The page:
Have you ever lost a work file? How much time did you or your team lose? Did you feel that cold sweat? That sinking feeling, where you hope and pray you’ll be able to recover that data?
Here I am, it’s a normal Sunday afternoon and I’m spending time with my family when my cell phone rings. It was one of our clients, one of our biggest clients. They’re an Accounting firm and it’s their busiest time – tax season. So, I answer the phone expecting a simple service request. They tell me their server is down…*gulp*
Because of this, their staff are unable to work. Days, weeks, months…years of their customer files and data were all gone in an instant. A catastrophic server failure had occurred and their on-site IT staff needed a full restore of all their online backups.
Panic is setting in, our client needs a solution and they need it now!
The discussion quickly turned to restores – do we have everything? How long will it take to get it back? This is a busy accounting company at a critical time of year. They can’t afford to be down for even an hour, never mind days or a week. We need to get them back to work as quickly as possible.
So I made a few phone calls and assembled our team. I rushed to the store to purchase hard drives for the data transfer, then met our team in the data centre because restoring to a USB drive was much faster than over the internet. I won’t bore you with the technical details but, in the end, the client was up and fully running in less than three days and they survived the tax season.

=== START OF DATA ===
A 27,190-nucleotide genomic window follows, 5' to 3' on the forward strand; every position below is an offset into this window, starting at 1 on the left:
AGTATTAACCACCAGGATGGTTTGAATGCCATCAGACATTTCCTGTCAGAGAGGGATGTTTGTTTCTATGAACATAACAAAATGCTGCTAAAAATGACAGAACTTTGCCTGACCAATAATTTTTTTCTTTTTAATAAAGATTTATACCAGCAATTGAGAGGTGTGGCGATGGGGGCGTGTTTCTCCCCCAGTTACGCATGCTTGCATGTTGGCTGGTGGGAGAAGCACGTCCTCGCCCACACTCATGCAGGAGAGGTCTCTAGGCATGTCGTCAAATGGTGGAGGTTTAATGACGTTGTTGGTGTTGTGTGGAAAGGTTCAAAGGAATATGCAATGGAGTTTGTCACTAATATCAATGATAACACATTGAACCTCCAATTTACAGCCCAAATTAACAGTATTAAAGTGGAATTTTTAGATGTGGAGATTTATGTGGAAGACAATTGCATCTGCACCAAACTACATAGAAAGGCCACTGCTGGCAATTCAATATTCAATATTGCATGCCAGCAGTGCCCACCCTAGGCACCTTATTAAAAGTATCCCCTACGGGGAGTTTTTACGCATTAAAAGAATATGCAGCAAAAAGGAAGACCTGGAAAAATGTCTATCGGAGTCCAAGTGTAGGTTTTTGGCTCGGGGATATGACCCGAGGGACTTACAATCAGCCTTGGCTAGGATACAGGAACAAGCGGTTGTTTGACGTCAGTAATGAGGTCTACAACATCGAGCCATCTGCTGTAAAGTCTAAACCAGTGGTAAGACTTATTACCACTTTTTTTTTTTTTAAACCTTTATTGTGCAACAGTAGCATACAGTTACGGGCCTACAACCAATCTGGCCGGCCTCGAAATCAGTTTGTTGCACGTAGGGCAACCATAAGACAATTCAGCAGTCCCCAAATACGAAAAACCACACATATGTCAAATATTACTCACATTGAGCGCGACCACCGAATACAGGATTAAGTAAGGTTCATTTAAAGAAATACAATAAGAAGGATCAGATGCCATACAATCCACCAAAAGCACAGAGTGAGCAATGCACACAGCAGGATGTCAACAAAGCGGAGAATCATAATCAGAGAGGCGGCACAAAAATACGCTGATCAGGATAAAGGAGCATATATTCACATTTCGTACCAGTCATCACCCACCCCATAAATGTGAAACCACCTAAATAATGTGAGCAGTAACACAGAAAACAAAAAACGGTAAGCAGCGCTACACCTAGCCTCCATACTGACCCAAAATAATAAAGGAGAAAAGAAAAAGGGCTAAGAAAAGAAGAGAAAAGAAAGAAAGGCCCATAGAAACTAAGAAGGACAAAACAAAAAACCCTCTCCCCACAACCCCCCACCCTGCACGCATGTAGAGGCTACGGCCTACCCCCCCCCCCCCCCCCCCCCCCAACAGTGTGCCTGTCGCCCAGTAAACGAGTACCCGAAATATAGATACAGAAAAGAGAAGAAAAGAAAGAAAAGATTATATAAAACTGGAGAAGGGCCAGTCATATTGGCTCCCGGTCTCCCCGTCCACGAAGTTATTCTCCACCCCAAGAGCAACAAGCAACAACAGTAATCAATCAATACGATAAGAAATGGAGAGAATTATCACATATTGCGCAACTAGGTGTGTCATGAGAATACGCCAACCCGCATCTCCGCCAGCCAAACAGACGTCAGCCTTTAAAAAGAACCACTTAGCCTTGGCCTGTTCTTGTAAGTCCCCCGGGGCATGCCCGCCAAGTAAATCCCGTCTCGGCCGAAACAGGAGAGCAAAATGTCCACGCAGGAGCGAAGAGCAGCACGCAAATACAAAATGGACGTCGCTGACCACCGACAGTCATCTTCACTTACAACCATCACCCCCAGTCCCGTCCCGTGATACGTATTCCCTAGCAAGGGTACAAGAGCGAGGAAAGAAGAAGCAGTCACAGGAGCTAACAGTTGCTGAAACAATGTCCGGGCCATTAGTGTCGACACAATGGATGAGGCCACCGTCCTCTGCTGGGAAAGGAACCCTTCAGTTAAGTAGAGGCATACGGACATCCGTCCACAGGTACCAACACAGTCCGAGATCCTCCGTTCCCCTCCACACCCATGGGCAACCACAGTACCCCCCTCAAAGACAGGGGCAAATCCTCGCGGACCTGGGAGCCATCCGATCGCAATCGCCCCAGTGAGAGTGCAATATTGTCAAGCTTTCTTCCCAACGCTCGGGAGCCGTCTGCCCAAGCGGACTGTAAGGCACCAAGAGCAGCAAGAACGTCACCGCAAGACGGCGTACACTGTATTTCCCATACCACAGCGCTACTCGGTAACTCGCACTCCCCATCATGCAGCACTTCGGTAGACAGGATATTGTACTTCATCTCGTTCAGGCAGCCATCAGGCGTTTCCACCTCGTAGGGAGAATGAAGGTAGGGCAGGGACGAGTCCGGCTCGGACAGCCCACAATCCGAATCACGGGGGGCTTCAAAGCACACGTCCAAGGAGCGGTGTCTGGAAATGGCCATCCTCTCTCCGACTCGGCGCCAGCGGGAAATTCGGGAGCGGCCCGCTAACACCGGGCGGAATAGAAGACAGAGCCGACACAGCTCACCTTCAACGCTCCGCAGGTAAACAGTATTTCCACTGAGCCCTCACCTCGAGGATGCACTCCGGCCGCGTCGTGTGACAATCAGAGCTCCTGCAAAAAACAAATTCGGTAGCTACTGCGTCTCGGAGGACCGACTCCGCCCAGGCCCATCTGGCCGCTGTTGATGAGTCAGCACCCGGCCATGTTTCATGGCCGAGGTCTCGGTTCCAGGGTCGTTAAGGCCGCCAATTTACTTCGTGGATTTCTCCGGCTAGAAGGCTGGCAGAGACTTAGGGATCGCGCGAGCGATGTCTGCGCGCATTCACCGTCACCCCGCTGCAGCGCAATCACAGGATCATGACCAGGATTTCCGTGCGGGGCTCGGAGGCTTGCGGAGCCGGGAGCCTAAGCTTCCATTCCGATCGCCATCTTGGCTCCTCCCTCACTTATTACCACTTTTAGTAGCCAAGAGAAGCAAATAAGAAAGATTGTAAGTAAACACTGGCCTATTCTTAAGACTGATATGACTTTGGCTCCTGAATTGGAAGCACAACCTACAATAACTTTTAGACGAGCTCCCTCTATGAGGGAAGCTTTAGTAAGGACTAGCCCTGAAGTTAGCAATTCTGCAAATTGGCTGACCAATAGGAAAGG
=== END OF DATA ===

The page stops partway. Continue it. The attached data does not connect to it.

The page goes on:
We asked ourselves: what could we have done better?
Data backups are a critical function in any business and there are many ways you can go about backing up your systems. But is having a copy of your data enough? If your business is anything like the example above, you probably can’t afford much – if any – downtime. You see, having your information stored outside the server is a good start, but how is it stored? And how long will it take to rebuild your server (physically and logically) if it fails? The data is only part of the puzzle. The environment itself needs to be ready to re-host this information. The process of creating a server or an entire environment from scratch can take days or weeks, making this the most time-consuming part of the recovery.
A simple and cost-effective way to help minimize the downtime is to have a full image, or bare-metal, backup stored online and to maintain a local copy at the same time. This allows your IT provider to restore your server, in its entirety, on new or repaired hardware. It eliminates the process of rebuilding. This type of protection changes the narrative from “can we restore data” to “how fast can we restore data?” Keeping a local copy, also known as Hybrid Cloud Backups, will allow for quick access to the image and/or files without the need to transfer that data slowly over the internet. Maintaining an online copy protects you from a complete disaster – such as flood or fire – in which case the local copy is also affected.
Downtime is expensive. And at the end of the day, it’s all about getting you back to business as quickly as possible when disaster strikes.